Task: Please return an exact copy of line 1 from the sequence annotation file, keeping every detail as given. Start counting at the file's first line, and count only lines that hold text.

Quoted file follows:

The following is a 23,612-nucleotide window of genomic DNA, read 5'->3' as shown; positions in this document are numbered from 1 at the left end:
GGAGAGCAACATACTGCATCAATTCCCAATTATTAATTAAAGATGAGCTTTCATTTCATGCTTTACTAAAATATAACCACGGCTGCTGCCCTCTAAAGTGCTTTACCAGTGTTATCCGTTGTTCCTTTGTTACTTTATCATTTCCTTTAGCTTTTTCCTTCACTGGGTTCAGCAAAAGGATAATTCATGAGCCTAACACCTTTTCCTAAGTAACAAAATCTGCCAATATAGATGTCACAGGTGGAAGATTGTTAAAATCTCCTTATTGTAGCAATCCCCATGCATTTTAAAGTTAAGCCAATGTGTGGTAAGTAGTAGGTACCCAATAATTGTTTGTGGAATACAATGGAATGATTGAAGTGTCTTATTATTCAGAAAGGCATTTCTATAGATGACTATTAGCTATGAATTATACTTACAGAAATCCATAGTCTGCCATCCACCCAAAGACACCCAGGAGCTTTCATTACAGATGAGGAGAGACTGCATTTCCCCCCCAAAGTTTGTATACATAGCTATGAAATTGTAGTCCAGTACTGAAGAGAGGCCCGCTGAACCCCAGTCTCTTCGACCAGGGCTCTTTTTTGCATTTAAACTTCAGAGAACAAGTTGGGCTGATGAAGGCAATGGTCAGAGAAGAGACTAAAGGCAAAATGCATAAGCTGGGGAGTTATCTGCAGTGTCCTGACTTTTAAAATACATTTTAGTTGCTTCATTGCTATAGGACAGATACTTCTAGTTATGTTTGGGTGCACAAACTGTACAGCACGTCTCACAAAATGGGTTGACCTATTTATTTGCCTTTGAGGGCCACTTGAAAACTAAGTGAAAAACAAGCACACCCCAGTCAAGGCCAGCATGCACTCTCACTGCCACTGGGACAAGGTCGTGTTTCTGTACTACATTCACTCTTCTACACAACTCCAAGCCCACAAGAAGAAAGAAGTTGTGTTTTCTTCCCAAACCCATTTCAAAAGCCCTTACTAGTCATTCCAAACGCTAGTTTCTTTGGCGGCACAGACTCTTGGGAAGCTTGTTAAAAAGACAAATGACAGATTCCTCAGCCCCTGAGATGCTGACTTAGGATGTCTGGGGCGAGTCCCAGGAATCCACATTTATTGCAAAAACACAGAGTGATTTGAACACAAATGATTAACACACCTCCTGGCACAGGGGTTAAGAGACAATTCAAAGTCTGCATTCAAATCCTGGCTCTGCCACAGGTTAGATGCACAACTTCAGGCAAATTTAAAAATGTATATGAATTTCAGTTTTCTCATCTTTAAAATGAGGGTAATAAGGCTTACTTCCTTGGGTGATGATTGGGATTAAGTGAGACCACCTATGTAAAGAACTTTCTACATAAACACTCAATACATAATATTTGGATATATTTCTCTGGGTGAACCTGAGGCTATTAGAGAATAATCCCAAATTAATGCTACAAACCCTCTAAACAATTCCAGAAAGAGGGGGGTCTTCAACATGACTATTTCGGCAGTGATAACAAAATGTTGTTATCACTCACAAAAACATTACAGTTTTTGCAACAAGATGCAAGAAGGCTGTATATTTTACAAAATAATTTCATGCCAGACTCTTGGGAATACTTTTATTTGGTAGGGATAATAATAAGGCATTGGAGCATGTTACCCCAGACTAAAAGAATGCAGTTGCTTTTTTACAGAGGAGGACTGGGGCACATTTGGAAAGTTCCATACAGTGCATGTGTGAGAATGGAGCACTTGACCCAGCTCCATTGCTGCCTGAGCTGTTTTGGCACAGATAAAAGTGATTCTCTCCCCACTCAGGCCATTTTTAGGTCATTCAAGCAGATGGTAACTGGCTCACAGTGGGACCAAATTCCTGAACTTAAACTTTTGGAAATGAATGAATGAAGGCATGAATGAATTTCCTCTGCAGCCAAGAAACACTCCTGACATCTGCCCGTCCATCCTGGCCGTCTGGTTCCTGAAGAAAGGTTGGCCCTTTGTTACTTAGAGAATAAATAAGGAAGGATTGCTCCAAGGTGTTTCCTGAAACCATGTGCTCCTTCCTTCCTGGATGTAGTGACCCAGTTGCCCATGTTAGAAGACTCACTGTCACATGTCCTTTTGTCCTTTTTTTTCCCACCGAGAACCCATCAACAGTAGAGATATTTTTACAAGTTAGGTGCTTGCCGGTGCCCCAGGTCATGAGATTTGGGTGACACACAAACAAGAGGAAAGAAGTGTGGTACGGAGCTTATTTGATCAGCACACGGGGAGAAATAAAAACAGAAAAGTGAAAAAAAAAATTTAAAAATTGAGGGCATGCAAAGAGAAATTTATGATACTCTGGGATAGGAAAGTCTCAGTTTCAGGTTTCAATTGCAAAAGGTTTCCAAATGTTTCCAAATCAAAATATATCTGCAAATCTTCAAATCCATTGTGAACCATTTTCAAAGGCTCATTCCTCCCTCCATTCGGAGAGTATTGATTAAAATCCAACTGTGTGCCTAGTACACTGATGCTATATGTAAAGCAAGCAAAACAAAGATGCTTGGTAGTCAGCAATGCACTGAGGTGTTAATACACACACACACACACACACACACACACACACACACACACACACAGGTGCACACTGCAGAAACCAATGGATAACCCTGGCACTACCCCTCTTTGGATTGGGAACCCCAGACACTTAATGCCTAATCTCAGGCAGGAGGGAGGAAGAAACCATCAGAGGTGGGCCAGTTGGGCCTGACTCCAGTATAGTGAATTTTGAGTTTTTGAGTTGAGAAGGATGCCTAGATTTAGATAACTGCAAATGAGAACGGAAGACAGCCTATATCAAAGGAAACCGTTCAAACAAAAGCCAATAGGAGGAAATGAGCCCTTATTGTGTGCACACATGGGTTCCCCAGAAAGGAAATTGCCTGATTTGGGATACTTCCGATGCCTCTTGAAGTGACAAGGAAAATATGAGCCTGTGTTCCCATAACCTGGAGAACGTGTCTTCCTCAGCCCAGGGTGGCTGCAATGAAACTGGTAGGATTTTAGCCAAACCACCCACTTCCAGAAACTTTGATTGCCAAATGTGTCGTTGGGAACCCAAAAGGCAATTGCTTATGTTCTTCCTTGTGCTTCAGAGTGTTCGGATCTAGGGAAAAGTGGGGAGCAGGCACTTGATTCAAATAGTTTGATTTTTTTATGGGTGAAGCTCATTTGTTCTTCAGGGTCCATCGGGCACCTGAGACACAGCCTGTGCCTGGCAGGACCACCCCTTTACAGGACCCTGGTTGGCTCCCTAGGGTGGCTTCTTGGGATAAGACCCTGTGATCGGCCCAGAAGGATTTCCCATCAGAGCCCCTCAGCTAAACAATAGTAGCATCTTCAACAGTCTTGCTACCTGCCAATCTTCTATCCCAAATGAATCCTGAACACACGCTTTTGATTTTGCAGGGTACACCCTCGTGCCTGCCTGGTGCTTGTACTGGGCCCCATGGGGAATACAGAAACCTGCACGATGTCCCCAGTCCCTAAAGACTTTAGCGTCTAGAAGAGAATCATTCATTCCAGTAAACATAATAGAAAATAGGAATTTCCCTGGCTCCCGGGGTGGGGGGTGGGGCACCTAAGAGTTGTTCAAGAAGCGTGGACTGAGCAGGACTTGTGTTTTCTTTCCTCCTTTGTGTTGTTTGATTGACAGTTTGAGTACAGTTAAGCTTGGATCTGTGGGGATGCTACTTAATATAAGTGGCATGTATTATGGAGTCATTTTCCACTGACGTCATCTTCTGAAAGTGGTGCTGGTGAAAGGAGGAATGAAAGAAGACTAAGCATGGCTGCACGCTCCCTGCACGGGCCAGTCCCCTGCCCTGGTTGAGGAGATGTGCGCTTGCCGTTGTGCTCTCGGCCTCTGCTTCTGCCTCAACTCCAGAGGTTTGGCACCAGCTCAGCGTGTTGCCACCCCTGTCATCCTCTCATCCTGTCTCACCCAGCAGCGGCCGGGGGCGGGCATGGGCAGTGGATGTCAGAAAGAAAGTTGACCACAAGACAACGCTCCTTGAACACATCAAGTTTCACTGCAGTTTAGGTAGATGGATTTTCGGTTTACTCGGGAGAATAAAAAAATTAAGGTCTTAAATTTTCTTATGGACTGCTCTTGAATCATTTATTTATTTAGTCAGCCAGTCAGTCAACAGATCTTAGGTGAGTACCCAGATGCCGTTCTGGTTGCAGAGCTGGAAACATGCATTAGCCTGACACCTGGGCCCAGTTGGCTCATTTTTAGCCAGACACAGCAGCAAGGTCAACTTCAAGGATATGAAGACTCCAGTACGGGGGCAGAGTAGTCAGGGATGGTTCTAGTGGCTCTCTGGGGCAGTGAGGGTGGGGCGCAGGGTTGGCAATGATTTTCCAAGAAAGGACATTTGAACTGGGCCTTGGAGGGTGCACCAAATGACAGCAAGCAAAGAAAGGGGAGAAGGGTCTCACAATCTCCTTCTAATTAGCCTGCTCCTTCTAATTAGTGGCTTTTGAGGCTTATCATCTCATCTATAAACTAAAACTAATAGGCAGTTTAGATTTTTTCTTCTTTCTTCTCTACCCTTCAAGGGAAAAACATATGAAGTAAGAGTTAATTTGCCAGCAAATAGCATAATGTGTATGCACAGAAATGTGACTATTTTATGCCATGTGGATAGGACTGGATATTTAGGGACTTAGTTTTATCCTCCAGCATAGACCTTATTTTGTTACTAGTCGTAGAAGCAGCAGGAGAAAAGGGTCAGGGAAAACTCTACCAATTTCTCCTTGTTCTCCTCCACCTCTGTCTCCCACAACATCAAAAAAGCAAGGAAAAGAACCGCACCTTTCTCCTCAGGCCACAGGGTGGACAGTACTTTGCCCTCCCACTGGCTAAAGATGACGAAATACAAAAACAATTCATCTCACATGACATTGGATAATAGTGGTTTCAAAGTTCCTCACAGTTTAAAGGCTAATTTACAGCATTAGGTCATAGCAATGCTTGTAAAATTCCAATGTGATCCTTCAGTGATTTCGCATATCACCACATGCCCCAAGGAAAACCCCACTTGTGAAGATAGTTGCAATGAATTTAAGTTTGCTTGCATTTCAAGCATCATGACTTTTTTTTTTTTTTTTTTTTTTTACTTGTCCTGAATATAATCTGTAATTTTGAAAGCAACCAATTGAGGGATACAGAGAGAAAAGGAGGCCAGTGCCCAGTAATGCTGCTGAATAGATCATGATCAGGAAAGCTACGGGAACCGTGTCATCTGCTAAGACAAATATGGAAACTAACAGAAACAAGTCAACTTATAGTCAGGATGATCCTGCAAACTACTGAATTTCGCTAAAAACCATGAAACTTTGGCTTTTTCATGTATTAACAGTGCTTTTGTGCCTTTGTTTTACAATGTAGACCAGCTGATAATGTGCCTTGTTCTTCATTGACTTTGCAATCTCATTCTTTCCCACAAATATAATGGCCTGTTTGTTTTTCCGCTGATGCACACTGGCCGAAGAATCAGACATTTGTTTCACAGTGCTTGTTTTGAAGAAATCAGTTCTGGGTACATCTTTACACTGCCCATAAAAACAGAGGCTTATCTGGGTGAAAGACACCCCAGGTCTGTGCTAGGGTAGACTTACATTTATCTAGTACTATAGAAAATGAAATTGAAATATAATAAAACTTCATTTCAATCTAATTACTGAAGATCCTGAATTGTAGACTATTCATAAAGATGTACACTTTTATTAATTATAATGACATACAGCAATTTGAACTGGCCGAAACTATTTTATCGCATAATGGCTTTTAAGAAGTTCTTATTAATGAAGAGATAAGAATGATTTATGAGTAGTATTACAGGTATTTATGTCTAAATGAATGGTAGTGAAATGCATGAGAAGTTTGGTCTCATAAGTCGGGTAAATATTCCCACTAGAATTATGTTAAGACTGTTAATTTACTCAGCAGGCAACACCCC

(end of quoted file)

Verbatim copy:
The following is a 23,612-nucleotide window of genomic DNA, read 5'->3' as shown; positions in this document are numbered from 1 at the left end: